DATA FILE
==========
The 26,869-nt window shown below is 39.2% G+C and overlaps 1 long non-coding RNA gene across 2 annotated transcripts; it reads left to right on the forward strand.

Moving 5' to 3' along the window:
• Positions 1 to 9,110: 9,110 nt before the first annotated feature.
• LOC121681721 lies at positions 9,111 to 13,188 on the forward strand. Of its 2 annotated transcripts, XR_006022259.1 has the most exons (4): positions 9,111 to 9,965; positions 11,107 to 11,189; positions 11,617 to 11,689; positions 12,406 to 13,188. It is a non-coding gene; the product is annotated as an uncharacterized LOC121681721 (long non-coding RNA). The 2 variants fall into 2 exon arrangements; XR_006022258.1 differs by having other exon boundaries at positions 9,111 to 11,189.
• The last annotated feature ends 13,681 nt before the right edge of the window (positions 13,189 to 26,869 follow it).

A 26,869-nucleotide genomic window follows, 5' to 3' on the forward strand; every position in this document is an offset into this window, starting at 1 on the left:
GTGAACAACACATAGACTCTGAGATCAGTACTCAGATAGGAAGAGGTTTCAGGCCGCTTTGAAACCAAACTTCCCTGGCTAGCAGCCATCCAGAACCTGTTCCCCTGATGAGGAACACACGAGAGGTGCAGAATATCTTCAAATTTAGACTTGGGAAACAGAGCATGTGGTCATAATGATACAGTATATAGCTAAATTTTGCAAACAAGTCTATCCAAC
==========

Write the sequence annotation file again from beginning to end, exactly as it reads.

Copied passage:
The 26,869-nt window shown below is 39.2% G+C and overlaps 1 long non-coding RNA gene across 2 annotated transcripts; it reads left to right on the forward strand.

Moving 5' to 3' along the window:
• Positions 1 to 9,110: 9,110 nt before the first annotated feature.
• LOC121681721 lies at positions 9,111 to 13,188 on the forward strand. Of its 2 annotated transcripts, XR_006022259.1 has the most exons (4): positions 9,111 to 9,965; positions 11,107 to 11,189; positions 11,617 to 11,689; positions 12,406 to 13,188. It is a non-coding gene; the product is annotated as an uncharacterized LOC121681721 (long non-coding RNA). The 2 variants fall into 2 exon arrangements; XR_006022258.1 differs by having other exon boundaries at positions 9,111 to 11,189.
• The last annotated feature ends 13,681 nt before the right edge of the window (positions 13,189 to 26,869 follow it).

A 26,869-nucleotide genomic window follows, 5' to 3' on the forward strand; every position in this document is an offset into this window, starting at 1 on the left:
GTGAACAACACATAGACTCTGAGATCAGTACTCAGATAGGAAGAGGTTTCAGGCCGCTTTGAAACCAAACTTCCCTGGCTAGCAGCCATCCAGAACCTGTTCCCCTGATGAGGAACACACGAGAGGTGCAGAATATCTTCAAATTTAGACTTGGGAAACAGAGCATGTGGTCATAATGATACAGTATATAGCTAAATTTTGCAAACAAGTCTATCCAAC